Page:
Energy and Environment News

Energy and Environment News

July 16, 2015

Top Stories

Oil.  Mexico is auctioning 14 exploration blocks in efforts to attract international energy giants and increase the country’s oil production by 40% over the next decade.  The move is symbolic, as Mexico has not allowed other foreign countries to compete or partner with its national oil company for nearly 80 years.  NY Times

Energy Policy.  In a 67-minute news conference at the White House yesterday, President Obama forcefully defended the Iran nuclear deal reached the day before and urged lawmakers — who have 60 days to review the agreement — not to force him to use his veto to save what will likely be his crowning foreign policy achievement.  Mr. Obama criticized the deal’s opponents, noting that none of them have presented a better option and that the alternative to resolving the issue of Iran obtaining a nuclear weapon diplomatically is using military force. WSJ

Oil.  Now that the array of U.S. and EU sanctions are lifted, the world’s largest energy groups are planning to return business to Iran — a country the Financial Times is calling the “oil and gas multibillion-dollar candy store.”   Iran is desperate to rehabilitate its domestic oil and gas industry, recently plagued by mismanagement, corruption, and under-investment.  FT

Energy and Environment News

Energy and Environment News

July 15, 2015

Top Stories

Energy Policy.  Today marks the 17th day of talks between Iran and six major powers in efforts to establish a deal that would block Iran’s near-term path to construction of a nuclear weapon in exchange for lifting international sanctions.  While European officials suggested that Monday was a “make-or-break” day for the negotiations, U.S. diplomats aren’t pressured to walk away from talks so long as the parties continue to make progress. WSJ

Energy Outlook.  The Financial Times reports that the falling price of crude oil endangers poorer nations’ ability to switch to renewable energy.   This is particularly relevant for island countries and smaller countries in Africa, which rely heavily on expensive and polluting diesel, heavy fuel oil, and/or kerosene and have slowed efforts to move towards renewables now that savings in these investments have become less obvious.  FT

Oil.  OPEC cut its demand forecast for crude this year to 29.2 million a day — a level far below its previous 2015 projection, as well as its current output.  The cartel also increased its forecast of non-OPEC supply growth this year, while also increasing its forecast for world oil demand in 2015.  WSJ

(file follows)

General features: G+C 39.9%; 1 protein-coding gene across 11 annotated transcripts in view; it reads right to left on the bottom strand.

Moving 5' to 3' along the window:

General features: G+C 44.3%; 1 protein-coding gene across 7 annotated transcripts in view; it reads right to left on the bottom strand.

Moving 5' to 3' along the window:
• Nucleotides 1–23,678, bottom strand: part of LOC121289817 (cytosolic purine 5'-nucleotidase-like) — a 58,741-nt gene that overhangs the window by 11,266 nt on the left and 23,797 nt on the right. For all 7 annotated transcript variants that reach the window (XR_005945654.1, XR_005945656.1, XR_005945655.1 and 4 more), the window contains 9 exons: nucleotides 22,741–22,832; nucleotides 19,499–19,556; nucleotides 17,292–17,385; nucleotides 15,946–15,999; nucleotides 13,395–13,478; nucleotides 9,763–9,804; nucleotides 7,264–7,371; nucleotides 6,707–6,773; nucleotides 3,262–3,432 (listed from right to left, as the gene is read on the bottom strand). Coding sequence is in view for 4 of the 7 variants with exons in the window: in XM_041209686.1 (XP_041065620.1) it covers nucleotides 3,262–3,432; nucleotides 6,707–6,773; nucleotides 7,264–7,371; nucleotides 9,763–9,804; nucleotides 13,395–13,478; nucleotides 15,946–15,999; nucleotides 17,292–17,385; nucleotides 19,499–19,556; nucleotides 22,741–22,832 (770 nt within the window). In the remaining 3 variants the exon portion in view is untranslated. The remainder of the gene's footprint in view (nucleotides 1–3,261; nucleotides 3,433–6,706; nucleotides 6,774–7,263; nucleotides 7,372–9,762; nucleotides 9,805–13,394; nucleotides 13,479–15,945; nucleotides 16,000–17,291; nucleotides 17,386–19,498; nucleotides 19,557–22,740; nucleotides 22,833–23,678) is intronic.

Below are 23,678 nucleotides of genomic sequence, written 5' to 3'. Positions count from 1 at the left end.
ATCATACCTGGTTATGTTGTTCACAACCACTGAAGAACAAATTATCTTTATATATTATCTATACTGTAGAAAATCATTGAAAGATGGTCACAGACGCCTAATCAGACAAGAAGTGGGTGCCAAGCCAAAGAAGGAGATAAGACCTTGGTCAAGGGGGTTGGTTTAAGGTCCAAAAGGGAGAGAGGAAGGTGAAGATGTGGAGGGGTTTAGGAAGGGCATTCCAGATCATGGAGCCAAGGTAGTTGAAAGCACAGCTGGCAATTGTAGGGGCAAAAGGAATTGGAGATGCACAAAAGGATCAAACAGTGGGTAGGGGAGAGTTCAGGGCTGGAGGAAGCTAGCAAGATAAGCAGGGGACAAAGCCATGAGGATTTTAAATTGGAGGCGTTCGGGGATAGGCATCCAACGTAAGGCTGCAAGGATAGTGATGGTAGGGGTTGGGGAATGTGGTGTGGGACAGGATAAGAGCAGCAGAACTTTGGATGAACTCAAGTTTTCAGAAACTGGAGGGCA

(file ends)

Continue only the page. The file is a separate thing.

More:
Climate Change.  In response to pleas from activists and business leaders across the west, President Obama used executive power to designate three new national monuments that will cover more than a million acres in California, Texas, and Nevada.  The sites were named monuments rather than parks because the associated bill was not authorized by Congress.  WSJ

Energy and Environment News

Energy and Environment News

July 13, 2015

Top Stories

Energy Policy.  Today marks the 17th day of talks between Iran and six major powers in efforts to establish a deal that would block Iran’s near-term path to construction of a nuclear weapon in exchange for lifting international sanctions.  While European officials suggested that Monday was a “make-or-break” day for the negotiations, U.S. diplomats aren’t pressured to walk away from talks so long as the parties continue to make progress. WSJ

Energy Outlook.  The Financial Times reports that the falling price of crude oil endangers poorer nations’ ability to switch to renewable energy.   This is particularly relevant for island countries and smaller countries in Africa, which rely heavily on expensive and polluting diesel, heavy fuel oil, and/or kerosene and have slowed efforts to move towards renewables now that savings in these investments have become less obvious.  FT

Oil.  OPEC cut its demand forecast for crude this year to 29.2 million a day — a level far below its previous 2015 projection, as well as its current output.  The cartel also increased its forecast of non-OPEC supply growth this year, while also increasing its forecast for world oil demand in 2015.  WSJ